Cornell Loves RIVAA
Asked about Cornell Tech’s partnership with the gallery, Piaskowski told The WIRE, “We couldn’t be luckier with such a person as Jane Swanson,” Cornell’s Assistant Director of Government and Community Relations.
Swanson is often present at gallery openings and has been a consistently supportive liaison.
“We couldn’t believe it,” Sudol added. “Esther and I were listening to the groundbreaking speeches and, right there, on stage with Bloomberg and De Blasio, Dan Huttenlocher mentioned RIVAA, not once, but three times, as an example of community outreach.”
Huttenlocher is Cornell Tech’s first Dean. He along with Cathy Dove, since appointed as second in command, and Swanson have followed through on the university’s initial promises to the community. Currently, Cornell uses RIVAA Gallery space to keep the community informed about campus construction.
This partnership’s most visible reward to date has been Gerakaris’s show coinciding with the Cornell Tech groundbreaking, funded by Cornell. As Tropicália helped turn the corner for RIVAA’s future, it preserved a legacy of contributions by the artists’ group that extends beyond what they bring to Main Street.
RIVAA In The Community
RIVAA’s hands at work on the Island include the routine events of conducting tours of the gallery, introducing art up close to kids from PS/IS 217, and weekly workshops conducted by internationally recognized RIVAA member, Valeriu Boborelu.
In 2005, at the Gallery, RIVAA hosted Coming to Light, an exhibit that introduced The Louis I. Kahn Monument to Franklin D. Roosevelt, the design which gave rebirth to the Island’s southern tip as Four Freedoms Park.
Advancing their mission of community outreach, the gallery has participated with RIOC in its annual Fall for Arts Festival. Most visibly, RIVAA artists and others paint large murals all day in the lawn south of Rivercross. They stand, weather permitting, as a gateway for visitors and locals who benefit from an imaginative view.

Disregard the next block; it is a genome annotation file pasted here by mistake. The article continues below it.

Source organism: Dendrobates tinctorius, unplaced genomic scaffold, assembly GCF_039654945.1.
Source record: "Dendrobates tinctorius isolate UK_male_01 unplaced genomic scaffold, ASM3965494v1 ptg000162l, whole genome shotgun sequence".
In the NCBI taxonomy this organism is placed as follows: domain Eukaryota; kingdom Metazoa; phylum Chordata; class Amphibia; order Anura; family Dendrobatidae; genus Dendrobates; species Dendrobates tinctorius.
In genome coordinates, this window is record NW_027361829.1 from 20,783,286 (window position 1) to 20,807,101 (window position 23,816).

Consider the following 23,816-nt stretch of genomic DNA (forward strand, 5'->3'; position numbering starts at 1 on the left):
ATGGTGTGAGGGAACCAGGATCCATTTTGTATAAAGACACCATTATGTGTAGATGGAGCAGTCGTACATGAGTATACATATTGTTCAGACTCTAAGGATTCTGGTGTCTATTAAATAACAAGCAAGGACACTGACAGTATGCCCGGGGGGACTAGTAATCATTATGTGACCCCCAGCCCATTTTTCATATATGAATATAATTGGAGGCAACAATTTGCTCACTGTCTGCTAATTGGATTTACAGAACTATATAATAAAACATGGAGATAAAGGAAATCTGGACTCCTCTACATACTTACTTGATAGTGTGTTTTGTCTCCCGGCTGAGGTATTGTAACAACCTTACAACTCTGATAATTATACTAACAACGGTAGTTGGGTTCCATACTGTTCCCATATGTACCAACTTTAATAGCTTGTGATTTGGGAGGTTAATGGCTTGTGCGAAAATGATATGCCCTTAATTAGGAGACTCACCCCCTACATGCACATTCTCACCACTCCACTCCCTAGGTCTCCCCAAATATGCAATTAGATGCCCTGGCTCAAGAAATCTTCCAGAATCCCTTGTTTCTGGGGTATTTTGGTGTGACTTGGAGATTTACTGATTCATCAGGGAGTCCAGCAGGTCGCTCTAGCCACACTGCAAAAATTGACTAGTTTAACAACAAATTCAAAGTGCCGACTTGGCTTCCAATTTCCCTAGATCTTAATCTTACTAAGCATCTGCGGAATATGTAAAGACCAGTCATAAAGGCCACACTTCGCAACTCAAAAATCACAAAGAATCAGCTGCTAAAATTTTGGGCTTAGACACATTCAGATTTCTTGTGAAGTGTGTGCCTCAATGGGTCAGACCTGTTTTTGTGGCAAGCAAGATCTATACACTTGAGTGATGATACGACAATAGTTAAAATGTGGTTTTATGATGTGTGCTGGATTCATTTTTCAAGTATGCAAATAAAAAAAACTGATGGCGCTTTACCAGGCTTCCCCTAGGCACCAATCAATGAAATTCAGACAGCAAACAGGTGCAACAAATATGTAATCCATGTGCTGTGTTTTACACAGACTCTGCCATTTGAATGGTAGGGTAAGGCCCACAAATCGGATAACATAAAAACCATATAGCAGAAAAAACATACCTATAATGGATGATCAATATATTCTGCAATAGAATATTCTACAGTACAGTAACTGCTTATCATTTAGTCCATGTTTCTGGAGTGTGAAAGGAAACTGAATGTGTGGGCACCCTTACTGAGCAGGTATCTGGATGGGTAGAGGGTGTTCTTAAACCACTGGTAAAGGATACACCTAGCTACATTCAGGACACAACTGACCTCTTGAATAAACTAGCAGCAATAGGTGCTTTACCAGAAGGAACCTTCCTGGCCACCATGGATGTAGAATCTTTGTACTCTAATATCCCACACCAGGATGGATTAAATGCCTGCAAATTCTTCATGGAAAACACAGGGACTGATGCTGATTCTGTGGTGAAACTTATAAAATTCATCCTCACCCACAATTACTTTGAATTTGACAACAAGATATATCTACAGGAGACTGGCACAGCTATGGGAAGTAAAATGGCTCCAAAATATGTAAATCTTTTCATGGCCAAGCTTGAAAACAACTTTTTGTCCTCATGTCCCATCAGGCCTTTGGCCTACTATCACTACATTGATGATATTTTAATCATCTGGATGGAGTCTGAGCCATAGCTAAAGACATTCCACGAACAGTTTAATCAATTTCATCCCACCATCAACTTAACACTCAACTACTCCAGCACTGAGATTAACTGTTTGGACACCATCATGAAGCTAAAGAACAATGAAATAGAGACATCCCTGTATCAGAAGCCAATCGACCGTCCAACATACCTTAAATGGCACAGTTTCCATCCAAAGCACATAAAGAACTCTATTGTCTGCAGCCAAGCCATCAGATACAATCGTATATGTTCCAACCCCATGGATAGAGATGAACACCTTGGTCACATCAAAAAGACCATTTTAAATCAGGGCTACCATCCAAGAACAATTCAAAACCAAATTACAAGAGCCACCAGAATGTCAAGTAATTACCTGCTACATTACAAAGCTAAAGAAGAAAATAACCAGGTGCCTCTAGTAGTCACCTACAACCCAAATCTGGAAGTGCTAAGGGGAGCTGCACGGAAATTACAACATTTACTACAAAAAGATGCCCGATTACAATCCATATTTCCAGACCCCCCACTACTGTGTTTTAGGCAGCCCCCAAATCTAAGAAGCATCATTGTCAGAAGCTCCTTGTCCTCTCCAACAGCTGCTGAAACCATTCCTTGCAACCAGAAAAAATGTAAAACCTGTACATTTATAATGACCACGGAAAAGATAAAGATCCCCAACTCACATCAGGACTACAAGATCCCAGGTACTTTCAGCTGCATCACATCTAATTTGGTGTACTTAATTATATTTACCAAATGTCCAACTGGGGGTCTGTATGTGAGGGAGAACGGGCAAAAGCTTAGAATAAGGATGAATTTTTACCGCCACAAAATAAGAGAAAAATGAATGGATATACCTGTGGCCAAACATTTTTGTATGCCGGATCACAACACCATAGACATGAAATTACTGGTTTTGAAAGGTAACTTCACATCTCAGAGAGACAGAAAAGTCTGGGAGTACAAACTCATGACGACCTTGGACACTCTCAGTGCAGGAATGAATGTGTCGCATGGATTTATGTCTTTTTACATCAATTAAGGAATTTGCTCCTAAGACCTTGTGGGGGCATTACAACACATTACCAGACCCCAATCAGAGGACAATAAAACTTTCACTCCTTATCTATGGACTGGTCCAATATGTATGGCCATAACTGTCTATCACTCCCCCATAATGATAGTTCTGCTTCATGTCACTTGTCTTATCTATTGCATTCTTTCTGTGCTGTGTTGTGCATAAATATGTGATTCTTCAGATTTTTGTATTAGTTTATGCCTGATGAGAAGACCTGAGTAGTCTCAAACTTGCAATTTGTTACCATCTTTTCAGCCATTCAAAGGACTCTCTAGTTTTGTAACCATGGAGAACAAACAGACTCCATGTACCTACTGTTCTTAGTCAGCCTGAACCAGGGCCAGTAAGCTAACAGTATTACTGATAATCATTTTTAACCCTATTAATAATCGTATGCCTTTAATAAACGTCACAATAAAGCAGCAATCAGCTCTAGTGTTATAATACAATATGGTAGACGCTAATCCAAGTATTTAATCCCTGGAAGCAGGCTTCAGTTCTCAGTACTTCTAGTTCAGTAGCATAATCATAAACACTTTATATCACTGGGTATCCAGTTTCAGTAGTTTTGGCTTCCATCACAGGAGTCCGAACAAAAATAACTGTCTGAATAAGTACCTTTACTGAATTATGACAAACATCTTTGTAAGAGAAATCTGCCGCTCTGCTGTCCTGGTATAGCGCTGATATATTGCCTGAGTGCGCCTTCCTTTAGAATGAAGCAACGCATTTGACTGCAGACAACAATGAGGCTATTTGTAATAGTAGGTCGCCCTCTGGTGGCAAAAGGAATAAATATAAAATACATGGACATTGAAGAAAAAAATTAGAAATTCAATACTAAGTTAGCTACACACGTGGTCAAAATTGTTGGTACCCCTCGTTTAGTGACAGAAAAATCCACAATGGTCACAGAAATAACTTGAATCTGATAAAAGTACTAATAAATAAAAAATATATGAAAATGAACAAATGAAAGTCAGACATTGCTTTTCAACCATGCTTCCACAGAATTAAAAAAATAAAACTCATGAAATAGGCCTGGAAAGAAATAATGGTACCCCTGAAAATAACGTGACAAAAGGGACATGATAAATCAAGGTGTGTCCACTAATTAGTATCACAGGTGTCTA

Notably, RIOC originally resisted the mural idea, protesting, “It will be damaged in two days,” yet RIVAA’s faith in the community and determination prevailed. Since RIOC Vice President, Katherine Johnson, agreed to take a chance and lend support in 2006, the colorful images have decorated every autumn.
Not much later, the murals’ lives were given extended life by being moved to homes in Motorgate. This time, RIOC Community Relations Specialist, Erica Spencer-El, and local board members, Margie Smith and David Kraut, donated muscle and support to complete the project.
Within a framework of community involvement, RIVAA moves closer each year to its visions of an Island of Art.
Come April, Roosevelt Islanders will see a monumental addition to Sudol’s intention of making our home something of a sculpture park. Working with RIOC General Counsel, Susan Rosenthal, and resident board member Mike Shinozaki, RIVAA has arranged for a major new installation, Gustav Kraitz’s Blue Dragon, a sculpture measuring 9 X 3 feet, to be placed near the entrance to Southpoint Park.
A Hungarian born artist, Kraitz survived a Soviet forced labor camp in 1945 and eventually settled in Sweden. He is best known in New York for Hope, his sculpture completed in honor of Swedish World War II hero, Raul Wallenberg.It occupies space at 47th Street and First Avenue, facing the United Nations. Kraitz was invited for a tour of Roosevelt Island by resident and RIVAA associate, Elisabeth Stapen, two years back.
“He fell in love with the Island,” Sudol reports, quoting the artist: “Let me be the first to donate a work.”
That work is Blue Dragon. It will face his other piece near the United Nations and bring additional tourism across the river.
“It’s the first step in bringing other sculptures from other artists,” Sudol, who eagerly promotes the project, told The WIRE.
But equally important is the schedule of upcoming exhibits, starting with the Black History Month-themed show for February and extending into 2017.
Jazz salons where music meets visual arts, and windows filled with artists’ works, curated by Popoiu, that add color to what was once the hardware store at 544, will add spice and accent to Main Street.
The contrast with 2015’s gloomy forecast will be most evident when RIVAA pulls its diverse membership together for Vernissage XV, a tribute to perseverance, commitment and community involvement in March.